Though the scaffolding on the National Museum of African American History and Culture’s new building on the Mall in Washington, D.C., has been down for some time, allowing the public full view of its three-tiered, crown-shaped exterior of bronze-colored cast-aluminum panels, on May 12, a small group of journalists was given a tour of its nearly complete interiors, where installation of exhibits has commenced. Representatives from the four firms collaborating on its design—jointly known as Freelon Adjaye Bond/Smith GroupJJR—as well as museum leaders and curators were on hand to discuss the project before the final push to complete construction in anticipation of the museum’s September 24th opening and ribbon-cutting by President Obama.
The building invites visitors first to descend 60 feet below grade to explore the story of slavery and freedom. The lower in the building you are, the further back in history the exhibit takes you. Large objects—including an antebellum slave cabin, a Tuskegee airplane, and a 44-seat segregation-era railway car that was dropped into the ramping exhibition hall before its ceiling was in place—anchor the visitor experience. A massive slurry wall, with quotations relating to the founding of America affixed to its stuccoed frontage, presides over the cavernous space. The entire foundation was redesigned and reengineered after construction had begun due to issues with the high water table on the swampy land, the last parcel available on the Mall.
Above grade, the building rises 60 feet, with light filtering into glass-walled galleries through the facade’s decorative screen, the pattern derived from historical ones made by renowned black ironworkers in Savannah and Charleston. These galleries celebrate the African-American contribution to music, theater, film, television, and the visual arts. Bigger artifacts, including a red Cadillac belonging to Chuck Berry and George Clinton’s Mothership—a 1,200-pound aluminum stage prop—have been installed but are under wraps for now. Smaller display cases with names of artists such as Prince and Ray Charles are mostly unfilled at this point, though images of one controversial inclusion, Bill Cosby, stood out.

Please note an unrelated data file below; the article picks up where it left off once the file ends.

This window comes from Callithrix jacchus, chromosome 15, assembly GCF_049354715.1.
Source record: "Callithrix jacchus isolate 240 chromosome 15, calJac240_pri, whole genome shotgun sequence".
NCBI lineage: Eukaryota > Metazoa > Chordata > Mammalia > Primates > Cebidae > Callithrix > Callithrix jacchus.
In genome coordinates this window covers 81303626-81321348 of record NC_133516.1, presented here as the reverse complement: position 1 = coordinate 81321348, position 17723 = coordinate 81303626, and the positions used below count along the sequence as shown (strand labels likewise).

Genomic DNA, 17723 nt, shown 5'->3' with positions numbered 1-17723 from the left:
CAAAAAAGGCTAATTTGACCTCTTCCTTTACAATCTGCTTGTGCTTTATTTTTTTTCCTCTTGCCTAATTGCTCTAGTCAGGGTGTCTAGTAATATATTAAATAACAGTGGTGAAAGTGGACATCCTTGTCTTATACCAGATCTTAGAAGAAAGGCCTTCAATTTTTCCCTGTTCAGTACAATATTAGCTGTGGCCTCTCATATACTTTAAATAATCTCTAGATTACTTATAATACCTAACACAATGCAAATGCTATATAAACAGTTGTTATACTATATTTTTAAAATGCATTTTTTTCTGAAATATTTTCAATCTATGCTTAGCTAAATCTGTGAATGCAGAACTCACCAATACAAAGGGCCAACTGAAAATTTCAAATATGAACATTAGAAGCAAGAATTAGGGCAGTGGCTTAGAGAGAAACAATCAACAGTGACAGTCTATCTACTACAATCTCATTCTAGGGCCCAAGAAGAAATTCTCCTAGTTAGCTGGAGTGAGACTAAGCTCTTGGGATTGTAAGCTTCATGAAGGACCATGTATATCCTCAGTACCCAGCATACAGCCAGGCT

At the highest level is a terrace-like lookout facing west over the city and toward the Washington Monument (unfortunately, metal panels of the facade’s top tier lop off views of the obelisk’s pinnacle). “This is a critical moment to reflect,” says lead designer David Adjaye.
Other main spaces include the Oprah Winfrey Theater, where panels similar to those of the facade, but smaller and silver, clad its interior. “On the facade, they filter light; here, they filter sound,” says Freelon Group president Phil Freelon.
Most surprising is the central hall, not for what it includes but for what it is missing. A major part of the original design, a dense forest of thin wood columns, was to be suspended from the ceiling but didn’t survive cost-cutting measures. “That was the biggest disappointment,” admits Adjaye, who leaves open the possibility for its return.
The building, which Adjaye calls a “once-in-a-lifetime opportunity to design this kind of project on this kind of site,” has a handsome presence on the Mall, and is particularly striking in juxtaposition to the classical white buildings surrounding it. But with much of the interior still unfinished, the final impact of its design is yet to be seen.
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